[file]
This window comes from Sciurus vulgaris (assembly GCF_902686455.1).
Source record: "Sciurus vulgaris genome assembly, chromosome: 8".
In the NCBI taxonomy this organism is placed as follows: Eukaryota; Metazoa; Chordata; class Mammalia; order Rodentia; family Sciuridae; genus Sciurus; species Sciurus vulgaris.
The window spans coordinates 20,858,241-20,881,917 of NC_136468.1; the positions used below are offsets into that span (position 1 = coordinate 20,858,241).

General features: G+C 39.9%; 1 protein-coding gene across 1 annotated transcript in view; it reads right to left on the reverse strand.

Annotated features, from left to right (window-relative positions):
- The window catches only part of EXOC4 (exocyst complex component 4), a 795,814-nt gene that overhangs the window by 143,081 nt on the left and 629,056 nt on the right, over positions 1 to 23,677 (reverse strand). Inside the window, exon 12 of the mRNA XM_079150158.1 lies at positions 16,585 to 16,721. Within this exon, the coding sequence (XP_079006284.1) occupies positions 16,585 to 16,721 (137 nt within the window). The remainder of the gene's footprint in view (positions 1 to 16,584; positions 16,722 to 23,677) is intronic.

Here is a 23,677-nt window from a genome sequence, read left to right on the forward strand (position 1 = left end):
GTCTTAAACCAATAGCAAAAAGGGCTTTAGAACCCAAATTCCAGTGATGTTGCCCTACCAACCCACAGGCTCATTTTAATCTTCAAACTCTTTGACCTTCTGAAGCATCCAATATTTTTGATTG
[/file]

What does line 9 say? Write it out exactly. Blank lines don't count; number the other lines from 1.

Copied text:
GTCTTAAACCAATAGCAAAAAGGGCTTTAGAACCCAAATTCCAGTGATGTTGCCCTACCAACCCACAGGCTCATTTTAATCTTCAAACTCTTTGACCTTCTGAAGCATCCAATATTTTTGATTG